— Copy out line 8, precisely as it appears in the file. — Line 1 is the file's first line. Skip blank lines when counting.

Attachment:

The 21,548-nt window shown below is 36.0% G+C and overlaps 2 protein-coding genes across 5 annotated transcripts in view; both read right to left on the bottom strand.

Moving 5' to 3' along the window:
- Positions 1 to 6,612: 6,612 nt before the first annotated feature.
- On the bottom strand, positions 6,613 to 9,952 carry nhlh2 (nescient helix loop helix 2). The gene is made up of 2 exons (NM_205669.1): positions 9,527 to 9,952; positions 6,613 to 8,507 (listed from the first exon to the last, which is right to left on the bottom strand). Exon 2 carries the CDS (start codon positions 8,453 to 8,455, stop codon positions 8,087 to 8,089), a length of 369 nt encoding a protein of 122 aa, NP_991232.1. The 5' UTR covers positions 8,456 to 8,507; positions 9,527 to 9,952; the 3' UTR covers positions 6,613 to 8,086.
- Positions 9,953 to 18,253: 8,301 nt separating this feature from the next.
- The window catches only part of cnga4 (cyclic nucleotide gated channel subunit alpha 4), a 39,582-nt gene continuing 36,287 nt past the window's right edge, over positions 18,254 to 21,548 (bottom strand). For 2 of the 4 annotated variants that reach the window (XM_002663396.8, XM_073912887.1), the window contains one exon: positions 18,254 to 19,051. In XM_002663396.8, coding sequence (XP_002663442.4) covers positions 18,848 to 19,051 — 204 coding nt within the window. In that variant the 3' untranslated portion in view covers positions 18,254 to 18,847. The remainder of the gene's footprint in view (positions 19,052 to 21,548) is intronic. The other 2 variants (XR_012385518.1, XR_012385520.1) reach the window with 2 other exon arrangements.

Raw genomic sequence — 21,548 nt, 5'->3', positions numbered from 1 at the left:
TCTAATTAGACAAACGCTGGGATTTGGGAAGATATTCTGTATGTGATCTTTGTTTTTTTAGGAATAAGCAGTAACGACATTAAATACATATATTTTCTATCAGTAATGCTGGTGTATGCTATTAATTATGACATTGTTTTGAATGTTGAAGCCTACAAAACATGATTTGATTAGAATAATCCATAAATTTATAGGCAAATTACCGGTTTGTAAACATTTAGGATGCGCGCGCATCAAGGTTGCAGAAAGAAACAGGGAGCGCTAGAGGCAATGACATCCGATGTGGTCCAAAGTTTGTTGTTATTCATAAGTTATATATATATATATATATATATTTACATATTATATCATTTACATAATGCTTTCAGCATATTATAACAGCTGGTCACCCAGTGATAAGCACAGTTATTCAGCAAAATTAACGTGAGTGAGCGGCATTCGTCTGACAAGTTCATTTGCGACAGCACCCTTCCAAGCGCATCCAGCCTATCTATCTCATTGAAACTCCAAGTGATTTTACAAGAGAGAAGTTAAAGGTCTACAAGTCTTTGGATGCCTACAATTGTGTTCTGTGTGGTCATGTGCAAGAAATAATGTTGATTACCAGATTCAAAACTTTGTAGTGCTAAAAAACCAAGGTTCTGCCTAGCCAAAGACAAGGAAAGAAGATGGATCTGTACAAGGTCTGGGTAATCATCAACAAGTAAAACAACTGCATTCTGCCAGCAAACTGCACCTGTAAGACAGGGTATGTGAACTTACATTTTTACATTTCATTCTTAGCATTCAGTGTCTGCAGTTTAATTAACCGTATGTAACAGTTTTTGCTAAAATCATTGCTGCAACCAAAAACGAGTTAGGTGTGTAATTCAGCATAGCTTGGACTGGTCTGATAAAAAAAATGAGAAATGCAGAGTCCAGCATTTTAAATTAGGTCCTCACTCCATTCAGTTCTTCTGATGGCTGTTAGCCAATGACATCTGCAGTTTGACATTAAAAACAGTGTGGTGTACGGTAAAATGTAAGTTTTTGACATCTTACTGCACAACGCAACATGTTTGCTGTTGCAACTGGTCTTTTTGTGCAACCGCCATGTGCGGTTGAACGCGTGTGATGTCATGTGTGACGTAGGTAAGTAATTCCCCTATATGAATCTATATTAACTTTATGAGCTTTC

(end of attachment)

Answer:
TCTAATTAGACAAACGCTGGGATTTGGGAAGATATTCTGTATGTGATCTTTGTTTTTTTAGGAATAAGCAGTAACGACATTAAATACATATATTTTCTATCAGTAATGCTGGTGTATGCTATTAATTATGACATTGTTTTGAATGTTGAAGCCTACAAAACATGATTTGATTAGAATAATCCATAAATTTATAGGCAAATTACCGGTTTGTAAACATTTAGGATGCGCGCGCATCAAGGTTGCAGAAAGAAACAGGGAGCGCTAGAGGCAATGACATCCGATGTGGTCCAAAGTTTGTTGTTATTCATAAGTTATATATATATATATATATATATTTACATATTATATCATTTACATAATGCTTTCAGCATATTATAACAGCTGGTCACCCAGTGATAAGCACAGTTATTCAGCAAAATTAACGTGAGTGAGCGGCATTCGTCTGACAAGTTCATTTGCGACAGCACCCTTCCAAGCGCATCCAGCCTATCTATCTCATTGAAACTCCAAGTGATTTTACAAGAGAGAAGTTAAAGGTCTACAAGTCTTTGGATGCCTACAATTGTGTTCTGTGTGGTCATGTGCAAGAAATAATGTTGATTACCAGATTCAAAACTTTGTAGTGCTAAAAAACCAAGGTTCTGCCTAGCCAAAGACAAGGAAAGAAGATGGATCTGTACAAGGTCTGGGTAATCATCAACAAGTAAAACAACTGCATTCTGCCAGCAAACTGCACCTGTAAGACAGGGTATGTGAACTTACATTTTTACATTTCATTCTTAGCATTCAGTGTCTGCAGTTTAATTAACCGTATGTAACAGTTTTTGCTAAAATCATTGCTGCAACCAAAAACGAGTTAGGTGTGTAATTCAGCATAGCTTGGACTGGTCTGATAAAAAAAATGAGAAATGCAGAGTCCAGCATTTTAAATTAGGTCCTCACTCCATTCAGTTCTTCTGATGGCTGTTAGCCAATGACATCTGCAGTTTGACATTAAAAACAGTGTGGTGTACGGTAAAATGTAAGTTTTTGACATCTTACTGCACAACGCAACATGTTTGCTGTTGCAACTGGTCTTTTTGTGCAACCGCCATGTGCGGTTGAACGCGTGTGATGTCATGTGTGACGTAGGTAAGTAATTCCCCTATATGAATCTATATTAACTTTATGAGCTTTC